Depending on the nature and severity of a TBI, various neuroimaging techniques have demonstrated several conditions that are associated with traumatic brain injury.  These conditions are well reported in the medical literature and include:

Hippocampal atrophy;

Cavum septum pellucidum;

Increased lateral ventricle size;

Dilated perivascular spaces;

Diffuse axonal injury (shearing injury);

Cerebral atrophy;

Pituitary gland atrophy;

Hemosiderin deposition;

Arachnoid cysts;


Vascular injury.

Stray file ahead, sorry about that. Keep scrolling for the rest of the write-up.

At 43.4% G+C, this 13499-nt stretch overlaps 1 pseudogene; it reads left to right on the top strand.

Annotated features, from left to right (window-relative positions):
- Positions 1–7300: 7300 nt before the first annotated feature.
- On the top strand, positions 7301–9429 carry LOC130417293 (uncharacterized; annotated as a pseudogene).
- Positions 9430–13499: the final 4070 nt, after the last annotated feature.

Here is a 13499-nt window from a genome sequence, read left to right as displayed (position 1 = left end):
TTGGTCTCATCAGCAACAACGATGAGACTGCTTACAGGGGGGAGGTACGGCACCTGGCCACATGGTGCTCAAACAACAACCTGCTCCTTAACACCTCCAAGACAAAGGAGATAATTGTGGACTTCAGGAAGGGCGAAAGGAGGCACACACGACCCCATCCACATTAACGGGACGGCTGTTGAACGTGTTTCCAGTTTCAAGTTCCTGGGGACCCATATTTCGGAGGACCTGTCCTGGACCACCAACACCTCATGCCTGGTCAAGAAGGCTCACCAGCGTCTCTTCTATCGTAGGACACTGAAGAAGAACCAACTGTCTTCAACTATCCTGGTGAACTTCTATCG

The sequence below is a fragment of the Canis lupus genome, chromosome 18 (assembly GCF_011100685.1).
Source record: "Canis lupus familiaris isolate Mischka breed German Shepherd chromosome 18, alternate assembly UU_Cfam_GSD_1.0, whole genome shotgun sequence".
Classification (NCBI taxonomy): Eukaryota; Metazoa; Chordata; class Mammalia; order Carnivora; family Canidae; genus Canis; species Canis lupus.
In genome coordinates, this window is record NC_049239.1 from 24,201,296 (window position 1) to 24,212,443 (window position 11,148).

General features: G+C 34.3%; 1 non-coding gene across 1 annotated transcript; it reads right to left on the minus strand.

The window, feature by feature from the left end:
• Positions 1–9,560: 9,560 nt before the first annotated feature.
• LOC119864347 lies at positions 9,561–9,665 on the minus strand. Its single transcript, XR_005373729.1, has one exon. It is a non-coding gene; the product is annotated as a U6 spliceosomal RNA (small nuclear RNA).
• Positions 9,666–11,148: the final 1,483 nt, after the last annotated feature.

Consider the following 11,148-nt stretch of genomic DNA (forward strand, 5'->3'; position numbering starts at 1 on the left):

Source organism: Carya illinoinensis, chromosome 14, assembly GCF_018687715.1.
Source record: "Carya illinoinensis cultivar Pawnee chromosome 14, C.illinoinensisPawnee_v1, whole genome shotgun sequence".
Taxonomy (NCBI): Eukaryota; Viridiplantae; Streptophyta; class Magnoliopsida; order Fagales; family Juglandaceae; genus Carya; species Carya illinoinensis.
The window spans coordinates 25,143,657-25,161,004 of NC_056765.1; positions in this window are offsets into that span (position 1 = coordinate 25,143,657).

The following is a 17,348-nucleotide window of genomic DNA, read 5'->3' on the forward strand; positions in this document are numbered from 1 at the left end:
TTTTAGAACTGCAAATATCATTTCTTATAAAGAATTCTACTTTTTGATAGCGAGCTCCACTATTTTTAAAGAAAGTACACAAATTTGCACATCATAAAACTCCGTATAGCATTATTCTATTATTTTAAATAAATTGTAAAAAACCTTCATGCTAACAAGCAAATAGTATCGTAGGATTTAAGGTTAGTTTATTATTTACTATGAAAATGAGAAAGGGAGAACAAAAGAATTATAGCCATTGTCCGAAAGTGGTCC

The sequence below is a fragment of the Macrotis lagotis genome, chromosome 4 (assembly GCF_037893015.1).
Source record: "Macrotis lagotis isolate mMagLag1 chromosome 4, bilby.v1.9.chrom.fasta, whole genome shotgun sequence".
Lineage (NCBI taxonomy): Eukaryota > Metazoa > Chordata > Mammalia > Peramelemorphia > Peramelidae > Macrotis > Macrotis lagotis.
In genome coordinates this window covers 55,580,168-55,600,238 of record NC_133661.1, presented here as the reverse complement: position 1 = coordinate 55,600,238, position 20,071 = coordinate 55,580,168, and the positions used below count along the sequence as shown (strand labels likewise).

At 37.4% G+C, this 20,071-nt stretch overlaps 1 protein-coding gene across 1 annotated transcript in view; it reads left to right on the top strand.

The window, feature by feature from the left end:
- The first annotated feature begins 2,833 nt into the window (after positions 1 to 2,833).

Every TBI patient does not suffer from all of these conditions and the severity of TBI does not correlate exactly with a specific condition or number of conditions.  For instance, a patient that suffers from a mild TBI may demonstrate hippocampal atrophy just as a patient with a severe TBI might suffer.  The same is true with each of the above listed conditions.  However, the medical literature does demonstrate that these conditions are associated in patients who suffer from any type of TBI.  Thus, when a patient presents with a history of head trauma and has clinical findings known to correlate with a TBI, neuroimaging can provide confirmation, through the discovery of these conditions, that structural damage was caused by the TBI.